In the study which used the fake warnings from Blu’s Something Better marketing campaign, twenty-seven percent said the fake warning was what they remembered most from the packaging. As stunning nineteen percent could even repeat the fake warning slogans with accuracy.

These same teens had much lower odds of being able to recall the true warnings about the product contents and health risks compared to boys who looked at other e-cigarette package based marketing. All packaging and advertising viewed used the smaller, real warning at the bottom of the ad or packaging.

While current law would prohibit a copy cat campaign by any e-cigarette product, the study does reveal how powerful marketing can be when it comes to tobacco and related products and young people and could inform future policy on advertising such products to young people.

Electric Bandages Defeat Infection, New Study Finds

Medical science has known for years that bandages with electrical currents running through them can heal wounds faster than regular bandages or even antibiotics, but no one knew why. However, recent research at OSU is giving us new insight about why this is true and the findings have the potential to lead to advanced wound treating science.

Bandages such as these will belong in a subsection of therapy known as electroceuticals. As one expects, this simply means using electrical impulses to treat medical problems.
Published in the journal called Scientific Reports, the study is the first of its kind. Though the technology has been around since about 2013, it is only now we are starting to understand why electroceutical bandages kill bacteria around a wound, causing faster healing.

Small communities of microorganisms, biofilms (which can include bacteria), live on skin and on the surface of wounds. These biofilms use extracellular polymeric substances to protect themselves; these are fats and proteins that create a protective barrier for the colony that protect if from something like antibiotics. Traditional methods of healing do little to defeat these colonies around wounds, preventing healing.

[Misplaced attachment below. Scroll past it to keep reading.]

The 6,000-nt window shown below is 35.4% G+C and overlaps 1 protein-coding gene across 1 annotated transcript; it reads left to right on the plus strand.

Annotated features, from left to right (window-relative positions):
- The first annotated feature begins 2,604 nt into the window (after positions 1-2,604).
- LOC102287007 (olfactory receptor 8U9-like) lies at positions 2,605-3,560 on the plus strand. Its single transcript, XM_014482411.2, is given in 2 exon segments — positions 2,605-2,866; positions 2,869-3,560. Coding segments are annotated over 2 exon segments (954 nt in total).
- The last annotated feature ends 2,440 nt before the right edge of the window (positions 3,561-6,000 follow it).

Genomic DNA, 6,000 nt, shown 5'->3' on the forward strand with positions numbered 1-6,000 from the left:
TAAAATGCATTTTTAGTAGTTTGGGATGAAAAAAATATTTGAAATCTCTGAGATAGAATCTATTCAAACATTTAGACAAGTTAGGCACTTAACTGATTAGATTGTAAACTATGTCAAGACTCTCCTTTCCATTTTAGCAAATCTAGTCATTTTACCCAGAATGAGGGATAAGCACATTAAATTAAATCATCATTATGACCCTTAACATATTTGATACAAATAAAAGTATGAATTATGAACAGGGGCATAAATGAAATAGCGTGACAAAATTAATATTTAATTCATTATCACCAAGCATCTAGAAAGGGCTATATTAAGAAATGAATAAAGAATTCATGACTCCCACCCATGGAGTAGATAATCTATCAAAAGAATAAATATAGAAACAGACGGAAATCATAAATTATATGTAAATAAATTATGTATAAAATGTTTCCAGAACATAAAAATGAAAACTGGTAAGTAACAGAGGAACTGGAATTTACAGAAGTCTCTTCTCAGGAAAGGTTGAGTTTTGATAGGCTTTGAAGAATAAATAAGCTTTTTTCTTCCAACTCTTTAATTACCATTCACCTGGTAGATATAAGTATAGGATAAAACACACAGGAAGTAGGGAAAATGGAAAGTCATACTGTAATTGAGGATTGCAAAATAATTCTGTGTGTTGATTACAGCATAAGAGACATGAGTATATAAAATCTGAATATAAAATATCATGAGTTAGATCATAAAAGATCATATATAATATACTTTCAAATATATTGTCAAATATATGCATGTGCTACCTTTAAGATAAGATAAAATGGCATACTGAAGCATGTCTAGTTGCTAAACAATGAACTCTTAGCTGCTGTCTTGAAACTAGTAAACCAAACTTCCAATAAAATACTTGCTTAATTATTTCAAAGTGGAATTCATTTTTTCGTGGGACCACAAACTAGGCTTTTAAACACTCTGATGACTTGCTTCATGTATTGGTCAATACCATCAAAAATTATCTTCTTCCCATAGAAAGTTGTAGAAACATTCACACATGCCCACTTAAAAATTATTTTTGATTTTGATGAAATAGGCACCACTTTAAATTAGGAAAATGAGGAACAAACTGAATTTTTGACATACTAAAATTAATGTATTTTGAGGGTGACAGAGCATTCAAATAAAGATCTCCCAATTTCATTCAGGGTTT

The outcome of the study demonstrated that electroceutical bandages, when made from the correct materials, destroy these EPS films that protect the bacterial colonies.

Medical science has known for years that bandages with electrical currents running through them can heal wounds faster than regular bandages or even antibiotics, but no one knew why. However, recent research at OSU is giving us new insight about why this is true and the findings have the potential to lead to advanced wound treating science.
Bandages such as these will belong in a subsection of therapy known as electroceuticals. As one expects, this simply means using electrical impulses to treat medical problems.
Published in the journal called Scientific Reports, the study is the first of its kind. Though the technology has been around since about 2013, it is only now we are starting to understand why electroceutical bandages kill bacteria around a wound, causing faster healing.
Small communities of microorganisms, biofilms (which can include bacteria), live on skin and on the surface of wounds. These biofilms use extracellular polymeric substances to protect themselves; these are fats and proteins that create a protective barrier for the colony that protect if from something like antibiotics. Traditional methods of healing do little to defeat these colonies around wounds, preventing healing.
The outcome of the study demonstrated that electroceutical bandages, when made from the correct materials, destroy these EPS films that protect the bacterial colonies.

Counseling Reduces Cancer Recurrence, Says New Study

Breast cancer patients, two years after receiving diagnosis, have quadrupled their positive thoughts regarding the changes their bodies have gone through due to their illness, according to a new study.

Survivors who attended mentoring or counseling services designed specifically for cancer patients were found to have even more positive life changes. This particular study examined 160 women (all either had been diagnosed with stage 2 or 3 breast cancer) and were all treated in the Columbus area.

All the survivors who participated were part of the Immunity and stress Breast Cancer Program that looked into how effective counseling and intervention programs, designed by OSU, to help cancer patients handle the hurdles of their conditions and if counseling lowered the recurrence risks.

Previous research by the program had shown such programs did in fact reduce such risks.